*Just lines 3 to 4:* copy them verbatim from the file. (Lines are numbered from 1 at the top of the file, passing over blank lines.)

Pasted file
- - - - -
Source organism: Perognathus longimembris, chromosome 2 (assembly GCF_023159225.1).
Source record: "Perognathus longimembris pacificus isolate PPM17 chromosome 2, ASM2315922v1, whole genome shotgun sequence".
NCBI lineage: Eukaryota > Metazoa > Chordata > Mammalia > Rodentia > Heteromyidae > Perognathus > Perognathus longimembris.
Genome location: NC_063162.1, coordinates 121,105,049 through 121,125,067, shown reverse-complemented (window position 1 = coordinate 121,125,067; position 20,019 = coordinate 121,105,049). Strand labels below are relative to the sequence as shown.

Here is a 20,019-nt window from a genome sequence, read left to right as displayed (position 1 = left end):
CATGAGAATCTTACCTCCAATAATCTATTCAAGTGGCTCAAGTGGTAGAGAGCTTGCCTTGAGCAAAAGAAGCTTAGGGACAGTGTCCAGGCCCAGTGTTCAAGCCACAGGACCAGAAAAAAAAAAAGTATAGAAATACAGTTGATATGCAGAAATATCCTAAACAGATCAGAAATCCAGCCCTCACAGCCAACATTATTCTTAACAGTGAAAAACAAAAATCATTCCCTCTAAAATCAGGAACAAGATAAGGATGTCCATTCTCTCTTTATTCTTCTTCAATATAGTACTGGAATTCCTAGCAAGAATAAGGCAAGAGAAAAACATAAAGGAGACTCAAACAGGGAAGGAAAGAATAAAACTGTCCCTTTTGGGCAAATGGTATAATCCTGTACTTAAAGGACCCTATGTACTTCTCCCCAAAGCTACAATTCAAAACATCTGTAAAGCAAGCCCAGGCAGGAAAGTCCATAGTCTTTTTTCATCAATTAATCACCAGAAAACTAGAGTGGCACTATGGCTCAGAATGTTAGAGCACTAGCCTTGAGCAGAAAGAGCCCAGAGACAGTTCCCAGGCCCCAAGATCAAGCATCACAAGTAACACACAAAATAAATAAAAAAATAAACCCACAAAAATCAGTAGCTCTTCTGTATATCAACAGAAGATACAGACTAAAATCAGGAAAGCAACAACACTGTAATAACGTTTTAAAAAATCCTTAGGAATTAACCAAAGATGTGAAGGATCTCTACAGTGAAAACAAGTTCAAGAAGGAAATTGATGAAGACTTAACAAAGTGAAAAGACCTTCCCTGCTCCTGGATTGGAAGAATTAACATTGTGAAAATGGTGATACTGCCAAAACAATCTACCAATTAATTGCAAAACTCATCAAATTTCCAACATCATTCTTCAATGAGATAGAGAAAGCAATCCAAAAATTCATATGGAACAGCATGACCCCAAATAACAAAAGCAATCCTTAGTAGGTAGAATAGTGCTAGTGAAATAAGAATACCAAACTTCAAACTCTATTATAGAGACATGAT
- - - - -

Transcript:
NCBI lineage: Eukaryota > Metazoa > Chordata > Mammalia > Rodentia > Heteromyidae > Perognathus > Perognathus longimembris.
Genome location: NC_063162.1, coordinates 121,105,049 through 121,125,067, shown reverse-complemented (window position 1 = coordinate 121,125,067; position 20,019 = coordinate 121,105,049). Strand labels below are relative to the sequence as shown.